The Drenn, to paraphrase Starship Troopers, would make the safety of mankind their personal concern. Not everyone is ready for such responsibility and drennship is not handed routinely. In the wilds and outside of Ardoth, a Drenn is sometimes the only one that can impart Justice.

This then ties in to the insiduos enemy, the Lamorri. These were thought destroyed a long time ago, but this is not so. Many went into slumber or became one with their machines. Now they are awaking and sending dreams out to those who would listen. The weak minded are the easy targets for them. Where these people hear the Call of the Lamorri, they begin organising themselves into cults in a hope to resurrect their dark masters. The Drenn's are tasked to over see the Law, protect people from enemy incursions, locate and protect Earth Tec sites, offer assistance to Thriddle when required, fight contraband, investigate ancient ruins and to report and investigate Skyrealms. Where cult activity is detected, the members need to be rooted out.

This approach, brings in aspects of Call of Cthulhu / Delta Green which I feel work well with the Lamorri threat.

This is not canon so YJMV.
 

Vagabond

Whoah, um, like, you know
Validated User
One thing I keep having difficult is to visualize the overall aesthetics of the main human society in Jorune (Ardroth ?). Sometimes it seems iron-age (with sandals and spears and city-states), and other times it seems medieval (with chainmails and longswords and feudal lords). On top of this you add some earth-tec aesthetics (like modern-day uniforms, clothes and gear) and you end with a huge headache. :eek:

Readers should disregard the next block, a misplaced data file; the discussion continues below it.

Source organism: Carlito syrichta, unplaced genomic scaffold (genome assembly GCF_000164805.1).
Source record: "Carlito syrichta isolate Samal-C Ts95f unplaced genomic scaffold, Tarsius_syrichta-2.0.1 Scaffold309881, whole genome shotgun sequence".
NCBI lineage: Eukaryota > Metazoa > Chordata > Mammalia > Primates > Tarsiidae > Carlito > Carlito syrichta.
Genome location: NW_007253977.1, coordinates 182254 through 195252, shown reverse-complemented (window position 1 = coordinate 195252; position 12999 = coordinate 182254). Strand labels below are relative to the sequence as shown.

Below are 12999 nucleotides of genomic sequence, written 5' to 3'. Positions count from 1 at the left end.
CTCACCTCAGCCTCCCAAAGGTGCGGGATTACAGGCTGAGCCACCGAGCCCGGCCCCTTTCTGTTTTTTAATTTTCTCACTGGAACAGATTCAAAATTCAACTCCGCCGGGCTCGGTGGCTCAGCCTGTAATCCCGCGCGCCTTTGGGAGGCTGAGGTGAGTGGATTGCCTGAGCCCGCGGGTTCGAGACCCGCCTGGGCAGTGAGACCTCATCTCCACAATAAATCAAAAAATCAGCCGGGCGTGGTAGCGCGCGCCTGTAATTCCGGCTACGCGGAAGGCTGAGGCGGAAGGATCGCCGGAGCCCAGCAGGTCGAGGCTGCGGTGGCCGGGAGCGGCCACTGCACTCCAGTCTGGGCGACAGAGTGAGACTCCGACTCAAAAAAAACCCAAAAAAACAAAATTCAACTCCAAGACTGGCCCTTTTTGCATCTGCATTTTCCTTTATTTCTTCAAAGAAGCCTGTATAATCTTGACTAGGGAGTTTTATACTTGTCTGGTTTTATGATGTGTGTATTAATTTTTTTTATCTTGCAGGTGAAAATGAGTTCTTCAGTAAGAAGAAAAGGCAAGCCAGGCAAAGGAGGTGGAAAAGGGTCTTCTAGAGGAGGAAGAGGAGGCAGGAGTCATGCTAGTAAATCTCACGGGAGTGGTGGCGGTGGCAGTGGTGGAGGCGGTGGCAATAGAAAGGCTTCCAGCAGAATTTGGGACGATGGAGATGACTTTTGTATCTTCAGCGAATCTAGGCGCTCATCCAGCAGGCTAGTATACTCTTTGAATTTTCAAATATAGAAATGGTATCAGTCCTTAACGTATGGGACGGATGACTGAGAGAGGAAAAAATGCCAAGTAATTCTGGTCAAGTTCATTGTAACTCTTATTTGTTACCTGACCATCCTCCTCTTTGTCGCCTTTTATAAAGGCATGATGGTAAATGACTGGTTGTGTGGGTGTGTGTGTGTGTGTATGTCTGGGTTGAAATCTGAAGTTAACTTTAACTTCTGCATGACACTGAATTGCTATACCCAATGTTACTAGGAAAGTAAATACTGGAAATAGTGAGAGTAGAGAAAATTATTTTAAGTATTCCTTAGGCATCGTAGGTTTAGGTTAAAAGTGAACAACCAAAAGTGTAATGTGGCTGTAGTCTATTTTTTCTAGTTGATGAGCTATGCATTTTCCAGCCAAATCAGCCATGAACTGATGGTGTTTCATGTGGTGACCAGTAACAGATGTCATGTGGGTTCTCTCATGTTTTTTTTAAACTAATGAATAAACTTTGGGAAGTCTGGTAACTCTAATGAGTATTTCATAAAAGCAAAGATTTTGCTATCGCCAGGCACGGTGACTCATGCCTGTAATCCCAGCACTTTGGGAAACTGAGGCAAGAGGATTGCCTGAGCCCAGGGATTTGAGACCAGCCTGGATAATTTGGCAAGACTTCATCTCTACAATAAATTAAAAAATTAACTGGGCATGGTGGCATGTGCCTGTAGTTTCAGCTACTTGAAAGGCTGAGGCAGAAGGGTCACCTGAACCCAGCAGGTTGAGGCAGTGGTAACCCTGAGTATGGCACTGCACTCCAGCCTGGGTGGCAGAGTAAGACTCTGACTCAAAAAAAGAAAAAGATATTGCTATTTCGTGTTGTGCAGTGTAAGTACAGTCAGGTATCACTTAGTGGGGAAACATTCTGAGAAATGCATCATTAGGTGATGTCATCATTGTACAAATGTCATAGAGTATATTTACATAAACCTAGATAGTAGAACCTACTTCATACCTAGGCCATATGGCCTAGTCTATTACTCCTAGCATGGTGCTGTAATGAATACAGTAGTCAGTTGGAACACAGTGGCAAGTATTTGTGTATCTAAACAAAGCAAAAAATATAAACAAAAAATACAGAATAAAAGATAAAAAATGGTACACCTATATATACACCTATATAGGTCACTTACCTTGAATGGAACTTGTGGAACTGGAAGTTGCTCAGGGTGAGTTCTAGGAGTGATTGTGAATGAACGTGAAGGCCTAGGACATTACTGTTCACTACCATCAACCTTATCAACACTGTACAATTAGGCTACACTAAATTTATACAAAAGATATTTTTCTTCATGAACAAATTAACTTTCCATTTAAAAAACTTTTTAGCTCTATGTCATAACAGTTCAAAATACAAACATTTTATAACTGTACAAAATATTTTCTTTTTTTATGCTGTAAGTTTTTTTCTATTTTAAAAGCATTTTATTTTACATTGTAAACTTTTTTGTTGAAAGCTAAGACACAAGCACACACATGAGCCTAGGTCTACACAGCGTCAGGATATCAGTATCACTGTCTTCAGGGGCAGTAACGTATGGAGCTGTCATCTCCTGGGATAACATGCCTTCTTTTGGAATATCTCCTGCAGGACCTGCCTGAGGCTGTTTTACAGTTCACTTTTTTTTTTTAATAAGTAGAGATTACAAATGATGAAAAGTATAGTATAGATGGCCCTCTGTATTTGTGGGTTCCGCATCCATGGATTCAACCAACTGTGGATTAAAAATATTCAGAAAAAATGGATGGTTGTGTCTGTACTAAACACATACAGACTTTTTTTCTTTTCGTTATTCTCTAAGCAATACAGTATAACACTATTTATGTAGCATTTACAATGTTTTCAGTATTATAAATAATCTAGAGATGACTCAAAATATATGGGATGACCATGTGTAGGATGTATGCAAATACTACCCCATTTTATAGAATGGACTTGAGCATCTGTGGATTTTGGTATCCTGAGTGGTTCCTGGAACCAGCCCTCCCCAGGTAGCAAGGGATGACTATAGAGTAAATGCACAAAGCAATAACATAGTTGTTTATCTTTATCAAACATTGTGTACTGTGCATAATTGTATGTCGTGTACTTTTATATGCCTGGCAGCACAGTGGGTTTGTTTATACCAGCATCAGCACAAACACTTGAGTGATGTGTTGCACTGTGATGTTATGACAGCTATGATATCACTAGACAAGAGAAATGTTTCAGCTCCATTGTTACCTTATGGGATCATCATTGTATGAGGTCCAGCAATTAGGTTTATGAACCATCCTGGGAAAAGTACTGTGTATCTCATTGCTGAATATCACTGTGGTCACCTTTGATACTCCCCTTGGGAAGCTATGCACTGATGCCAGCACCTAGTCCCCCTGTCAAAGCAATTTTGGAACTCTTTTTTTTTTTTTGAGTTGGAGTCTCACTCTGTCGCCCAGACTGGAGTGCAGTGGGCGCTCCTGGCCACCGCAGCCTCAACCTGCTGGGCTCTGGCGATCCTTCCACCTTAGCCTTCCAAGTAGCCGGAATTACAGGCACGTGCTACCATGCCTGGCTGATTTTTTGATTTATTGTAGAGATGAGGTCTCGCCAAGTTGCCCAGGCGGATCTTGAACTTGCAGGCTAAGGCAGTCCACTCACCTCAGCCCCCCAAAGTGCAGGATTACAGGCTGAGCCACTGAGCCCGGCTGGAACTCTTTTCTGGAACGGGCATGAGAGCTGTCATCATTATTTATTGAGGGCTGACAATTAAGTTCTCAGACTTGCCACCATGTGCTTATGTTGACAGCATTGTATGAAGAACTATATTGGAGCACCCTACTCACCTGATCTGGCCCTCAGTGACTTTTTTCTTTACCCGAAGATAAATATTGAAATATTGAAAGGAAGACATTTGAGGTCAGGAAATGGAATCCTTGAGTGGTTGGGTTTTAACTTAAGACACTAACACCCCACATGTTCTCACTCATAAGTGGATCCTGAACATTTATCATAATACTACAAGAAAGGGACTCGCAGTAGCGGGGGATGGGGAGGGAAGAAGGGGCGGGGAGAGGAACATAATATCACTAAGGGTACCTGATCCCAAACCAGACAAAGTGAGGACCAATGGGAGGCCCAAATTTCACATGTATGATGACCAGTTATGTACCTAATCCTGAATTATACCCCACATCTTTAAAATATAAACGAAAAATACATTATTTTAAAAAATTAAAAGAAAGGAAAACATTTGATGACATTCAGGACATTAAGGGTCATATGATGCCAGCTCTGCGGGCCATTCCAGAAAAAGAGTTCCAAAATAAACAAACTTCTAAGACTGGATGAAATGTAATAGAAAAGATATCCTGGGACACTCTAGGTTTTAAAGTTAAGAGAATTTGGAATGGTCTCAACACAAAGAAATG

(and somehow it brings me memories from my youth playing Phantasy Star on Sega Master System :D ).
As discussed in Grymbok's massive "Let's Read" thread, think of Jorune in general as
analogous to Greece in it's heyday or Empirical Rome. There is very little in the way
of "chainmail", more sandals, city-states, and swords of various design. Greece
and Rome both shared the concept of only citizens owning land, and having slaves
who were protected by law to some degree. Rome had the concept of freedmen who
were able to attain citizenship, while Greece lumped freed slaves in with foreigners
and citizens from other city-states who were granted local residency. This is more
in line with Jorune than feudalism. Then you chuck in the extremely rare modern
Earth-Tec (I don't recall modern clothing or uniforms noted anywhere, either in art
or description, in the canon material - Earth-Tec armor yes, but again, it is very
rare).

Anyway, as discussed in that thread, Jorune is more pre-Iron Age with some
anachronisms from modern/future tech tossed in, but really, not that much.

Ian
 

smascrns

New member
Banned
As discussed in Grymbok's massive "Let's Read" thread, think of Jorune in general as
analogous to Greece in it's heyday or Empirical Rome.
And when one takes out the sandals one can always drift to Idealistic Rome or even Metaphysical Rome! (Sorry Ian, but I couldn't resist.)